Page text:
In US business schools there is rarely much discussion about basic ethics. It is taken for the granted that the grads will be essentially honest. You don’t have to teach them about meum etteum (that’s mine & yours for the Latin less). What they are told about is how to resist pressures in emerging economies where things don’t move unless you grease the appropriate palms.
People who are corrupt they have a short-term mentality. They believe they won’t get caught and, sooner or later, will make enough to land in a milk & honey.
UNFORTUNATELY THE HONEY HAS TO BE SPREAD… You get much less than your original calculations. And once on the Ferris Wheel, you can’t get off.
“All organisations are unethical” says an aggrieved, Mumbai based HR Consultant. “But there are grades of corruption. One of the biggest houses has hired my services and then refused to pay the fees”. She seems to be equally angry with the MNCs who preach but don’t practise. “They have constantly been saying that that the Indian environment forced them in to corruption”, she says. “But now that Indian companies have started going abroad, they find those guys waiting with open palms. When they bribed Indian politicians, half the money stayed in their personal accounts.”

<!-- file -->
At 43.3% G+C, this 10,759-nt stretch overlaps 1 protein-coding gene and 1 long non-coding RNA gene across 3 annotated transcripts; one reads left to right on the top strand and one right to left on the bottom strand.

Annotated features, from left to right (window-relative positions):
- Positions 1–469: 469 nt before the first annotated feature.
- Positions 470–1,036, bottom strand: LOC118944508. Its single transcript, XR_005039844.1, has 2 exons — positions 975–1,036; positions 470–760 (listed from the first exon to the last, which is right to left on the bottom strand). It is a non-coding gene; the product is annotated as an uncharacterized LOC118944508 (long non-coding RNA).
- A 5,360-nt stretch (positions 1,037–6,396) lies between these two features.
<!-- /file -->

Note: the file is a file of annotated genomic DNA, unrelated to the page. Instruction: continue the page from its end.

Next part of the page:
She feels that there needs to be a re-thinking on how you define the most corrupt country in the world. Chocolates & cheese can’t make you smell good forever.
So does joining the rate race means that we have to don the ethics of rodent? Not necessarily.
You can be a white mouse, unambitious and unworried.
You may miss out on some goodies, but you don’t risk the traps too.
“The maxims. life span of a rat is three years, although most barely manage one” as per Wikipedia->a yearly mortality rate of 95% is estimated. A white mouse can soldier on till six.
Adjunct Professor, TRUCK SCHOOL OF BUSINESS, Richard S. Shreve says “We don’t spend a lot of time trying to convince our students not to commit fraud”